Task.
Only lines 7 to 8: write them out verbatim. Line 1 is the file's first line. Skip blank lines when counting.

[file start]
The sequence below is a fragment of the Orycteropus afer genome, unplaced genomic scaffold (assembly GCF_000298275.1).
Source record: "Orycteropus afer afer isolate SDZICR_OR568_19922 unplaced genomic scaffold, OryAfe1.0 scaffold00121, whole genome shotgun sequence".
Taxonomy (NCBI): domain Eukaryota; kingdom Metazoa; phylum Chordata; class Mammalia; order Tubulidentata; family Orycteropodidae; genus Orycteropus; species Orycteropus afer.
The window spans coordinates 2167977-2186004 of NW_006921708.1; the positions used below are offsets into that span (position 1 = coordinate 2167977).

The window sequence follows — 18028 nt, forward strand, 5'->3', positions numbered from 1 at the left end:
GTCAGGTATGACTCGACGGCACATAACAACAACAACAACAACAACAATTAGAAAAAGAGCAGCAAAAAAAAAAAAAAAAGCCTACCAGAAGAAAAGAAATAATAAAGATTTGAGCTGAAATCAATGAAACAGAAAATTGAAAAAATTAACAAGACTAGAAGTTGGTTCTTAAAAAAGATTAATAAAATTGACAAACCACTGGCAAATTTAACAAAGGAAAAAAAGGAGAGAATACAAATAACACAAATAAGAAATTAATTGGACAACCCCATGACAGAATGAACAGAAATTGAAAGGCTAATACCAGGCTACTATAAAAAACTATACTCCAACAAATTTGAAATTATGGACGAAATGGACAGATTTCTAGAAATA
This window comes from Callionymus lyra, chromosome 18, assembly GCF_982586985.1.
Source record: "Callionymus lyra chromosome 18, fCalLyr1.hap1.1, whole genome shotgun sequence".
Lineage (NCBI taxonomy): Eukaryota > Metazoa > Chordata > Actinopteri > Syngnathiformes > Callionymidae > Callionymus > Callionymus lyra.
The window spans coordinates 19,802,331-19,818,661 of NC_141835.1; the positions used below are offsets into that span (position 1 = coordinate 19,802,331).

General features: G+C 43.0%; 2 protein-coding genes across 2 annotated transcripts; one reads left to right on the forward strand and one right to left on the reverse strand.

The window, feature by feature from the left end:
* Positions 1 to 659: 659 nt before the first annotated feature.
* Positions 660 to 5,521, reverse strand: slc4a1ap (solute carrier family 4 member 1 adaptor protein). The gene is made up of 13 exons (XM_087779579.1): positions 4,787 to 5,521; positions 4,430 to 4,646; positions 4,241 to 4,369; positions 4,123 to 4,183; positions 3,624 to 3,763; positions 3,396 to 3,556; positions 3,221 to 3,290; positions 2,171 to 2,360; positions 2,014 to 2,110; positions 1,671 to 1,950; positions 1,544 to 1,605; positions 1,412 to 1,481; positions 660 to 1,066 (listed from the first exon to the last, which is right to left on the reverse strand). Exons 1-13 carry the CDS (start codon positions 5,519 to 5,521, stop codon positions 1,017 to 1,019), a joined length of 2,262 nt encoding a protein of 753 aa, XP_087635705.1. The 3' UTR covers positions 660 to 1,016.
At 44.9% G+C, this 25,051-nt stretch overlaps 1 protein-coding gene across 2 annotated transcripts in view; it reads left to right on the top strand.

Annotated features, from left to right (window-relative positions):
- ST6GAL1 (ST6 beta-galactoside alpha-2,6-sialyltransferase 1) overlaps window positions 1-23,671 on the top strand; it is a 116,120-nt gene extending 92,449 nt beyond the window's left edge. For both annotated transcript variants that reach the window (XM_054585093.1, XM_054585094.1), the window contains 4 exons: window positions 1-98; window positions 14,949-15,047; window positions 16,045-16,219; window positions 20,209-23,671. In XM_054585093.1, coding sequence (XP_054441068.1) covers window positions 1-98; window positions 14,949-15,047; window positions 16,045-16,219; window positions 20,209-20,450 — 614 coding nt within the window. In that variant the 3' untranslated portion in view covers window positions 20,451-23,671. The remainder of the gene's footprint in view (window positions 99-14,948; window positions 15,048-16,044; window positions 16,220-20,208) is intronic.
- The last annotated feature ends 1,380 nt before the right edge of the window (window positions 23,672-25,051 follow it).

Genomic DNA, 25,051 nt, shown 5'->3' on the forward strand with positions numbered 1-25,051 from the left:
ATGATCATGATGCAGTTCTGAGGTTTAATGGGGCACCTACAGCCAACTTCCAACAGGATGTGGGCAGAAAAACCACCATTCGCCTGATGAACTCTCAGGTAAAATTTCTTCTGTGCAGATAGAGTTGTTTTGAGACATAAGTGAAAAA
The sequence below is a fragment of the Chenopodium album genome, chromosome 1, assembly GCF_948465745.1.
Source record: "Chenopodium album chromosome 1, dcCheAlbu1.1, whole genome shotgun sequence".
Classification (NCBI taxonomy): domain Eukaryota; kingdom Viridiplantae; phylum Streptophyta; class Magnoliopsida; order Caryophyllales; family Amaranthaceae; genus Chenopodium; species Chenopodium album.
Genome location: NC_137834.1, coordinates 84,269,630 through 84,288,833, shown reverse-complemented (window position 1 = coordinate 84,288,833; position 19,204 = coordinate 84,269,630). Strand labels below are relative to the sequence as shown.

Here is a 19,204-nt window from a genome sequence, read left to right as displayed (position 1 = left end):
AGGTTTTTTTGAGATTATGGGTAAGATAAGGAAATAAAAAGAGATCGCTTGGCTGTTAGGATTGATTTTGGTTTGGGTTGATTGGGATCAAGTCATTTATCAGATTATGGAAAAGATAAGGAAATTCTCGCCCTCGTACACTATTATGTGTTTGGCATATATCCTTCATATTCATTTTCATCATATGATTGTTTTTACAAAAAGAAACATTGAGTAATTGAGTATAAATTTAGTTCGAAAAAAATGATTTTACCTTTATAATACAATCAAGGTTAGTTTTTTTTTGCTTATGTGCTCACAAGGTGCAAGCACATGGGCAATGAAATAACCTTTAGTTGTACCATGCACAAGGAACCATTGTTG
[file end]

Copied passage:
This window comes from Callionymus lyra, chromosome 18, assembly GCF_982586985.1.
Source record: "Callionymus lyra chromosome 18, fCalLyr1.hap1.1, whole genome shotgun sequence".